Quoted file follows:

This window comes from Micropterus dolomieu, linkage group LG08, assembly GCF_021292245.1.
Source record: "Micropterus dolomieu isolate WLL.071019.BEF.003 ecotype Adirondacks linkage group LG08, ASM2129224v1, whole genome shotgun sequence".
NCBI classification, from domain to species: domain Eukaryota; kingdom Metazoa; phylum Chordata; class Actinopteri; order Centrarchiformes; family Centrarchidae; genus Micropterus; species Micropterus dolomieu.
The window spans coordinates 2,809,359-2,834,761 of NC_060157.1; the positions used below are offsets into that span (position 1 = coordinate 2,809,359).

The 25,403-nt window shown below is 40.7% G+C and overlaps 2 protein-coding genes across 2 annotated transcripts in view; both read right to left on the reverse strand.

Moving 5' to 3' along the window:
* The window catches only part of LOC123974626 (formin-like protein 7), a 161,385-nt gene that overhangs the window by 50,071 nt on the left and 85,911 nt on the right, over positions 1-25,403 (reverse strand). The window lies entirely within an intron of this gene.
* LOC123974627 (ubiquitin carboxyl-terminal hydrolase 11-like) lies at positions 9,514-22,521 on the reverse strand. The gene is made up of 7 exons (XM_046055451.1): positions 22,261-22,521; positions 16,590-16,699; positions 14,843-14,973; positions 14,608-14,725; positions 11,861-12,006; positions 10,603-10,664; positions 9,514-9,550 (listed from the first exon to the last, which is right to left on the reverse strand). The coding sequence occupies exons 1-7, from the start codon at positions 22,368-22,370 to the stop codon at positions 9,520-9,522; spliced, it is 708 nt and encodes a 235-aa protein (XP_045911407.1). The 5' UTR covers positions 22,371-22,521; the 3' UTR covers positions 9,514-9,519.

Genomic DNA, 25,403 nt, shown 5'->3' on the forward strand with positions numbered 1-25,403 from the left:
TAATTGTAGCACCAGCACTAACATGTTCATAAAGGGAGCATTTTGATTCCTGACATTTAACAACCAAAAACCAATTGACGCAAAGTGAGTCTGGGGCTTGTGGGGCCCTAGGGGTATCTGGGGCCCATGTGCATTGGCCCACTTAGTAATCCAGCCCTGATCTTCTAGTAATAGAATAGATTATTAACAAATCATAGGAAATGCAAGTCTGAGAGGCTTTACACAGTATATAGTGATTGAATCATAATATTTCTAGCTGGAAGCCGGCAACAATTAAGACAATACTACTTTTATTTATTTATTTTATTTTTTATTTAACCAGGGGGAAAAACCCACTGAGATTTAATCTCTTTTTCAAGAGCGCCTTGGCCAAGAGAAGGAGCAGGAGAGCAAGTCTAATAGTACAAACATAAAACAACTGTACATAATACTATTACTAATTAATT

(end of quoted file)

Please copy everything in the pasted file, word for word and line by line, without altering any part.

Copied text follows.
This window comes from Micropterus dolomieu, linkage group LG08, assembly GCF_021292245.1.
Source record: "Micropterus dolomieu isolate WLL.071019.BEF.003 ecotype Adirondacks linkage group LG08, ASM2129224v1, whole genome shotgun sequence".
NCBI classification, from domain to species: domain Eukaryota; kingdom Metazoa; phylum Chordata; class Actinopteri; order Centrarchiformes; family Centrarchidae; genus Micropterus; species Micropterus dolomieu.
The window spans coordinates 2,809,359-2,834,761 of NC_060157.1; the positions used below are offsets into that span (position 1 = coordinate 2,809,359).

The 25,403-nt window shown below is 40.7% G+C and overlaps 2 protein-coding genes across 2 annotated transcripts in view; both read right to left on the reverse strand.

Moving 5' to 3' along the window:
* The window catches only part of LOC123974626 (formin-like protein 7), a 161,385-nt gene that overhangs the window by 50,071 nt on the left and 85,911 nt on the right, over positions 1-25,403 (reverse strand). The window lies entirely within an intron of this gene.
* LOC123974627 (ubiquitin carboxyl-terminal hydrolase 11-like) lies at positions 9,514-22,521 on the reverse strand. The gene is made up of 7 exons (XM_046055451.1): positions 22,261-22,521; positions 16,590-16,699; positions 14,843-14,973; positions 14,608-14,725; positions 11,861-12,006; positions 10,603-10,664; positions 9,514-9,550 (listed from the first exon to the last, which is right to left on the reverse strand). The coding sequence occupies exons 1-7, from the start codon at positions 22,368-22,370 to the stop codon at positions 9,520-9,522; spliced, it is 708 nt and encodes a 235-aa protein (XP_045911407.1). The 5' UTR covers positions 22,371-22,521; the 3' UTR covers positions 9,514-9,519.

Genomic DNA, 25,403 nt, shown 5'->3' on the forward strand with positions numbered 1-25,403 from the left:
TAATTGTAGCACCAGCACTAACATGTTCATAAAGGGAGCATTTTGATTCCTGACATTTAACAACCAAAAACCAATTGACGCAAAGTGAGTCTGGGGCTTGTGGGGCCCTAGGGGTATCTGGGGCCCATGTGCATTGGCCCACTTAGTAATCCAGCCCTGATCTTCTAGTAATAGAATAGATTATTAACAAATCATAGGAAATGCAAGTCTGAGAGGCTTTACACAGTATATAGTGATTGAATCATAATATTTCTAGCTGGAAGCCGGCAACAATTAAGACAATACTACTTTTATTTATTTATTTTATTTTTTATTTAACCAGGGGGAAAAACCCACTGAGATTTAATCTCTTTTTCAAGAGCGCCTTGGCCAAGAGAAGGAGCAGGAGAGCAAGTCTAATAGTACAAACATAAAACAACTGTACATAATACTATTACTAATTAATT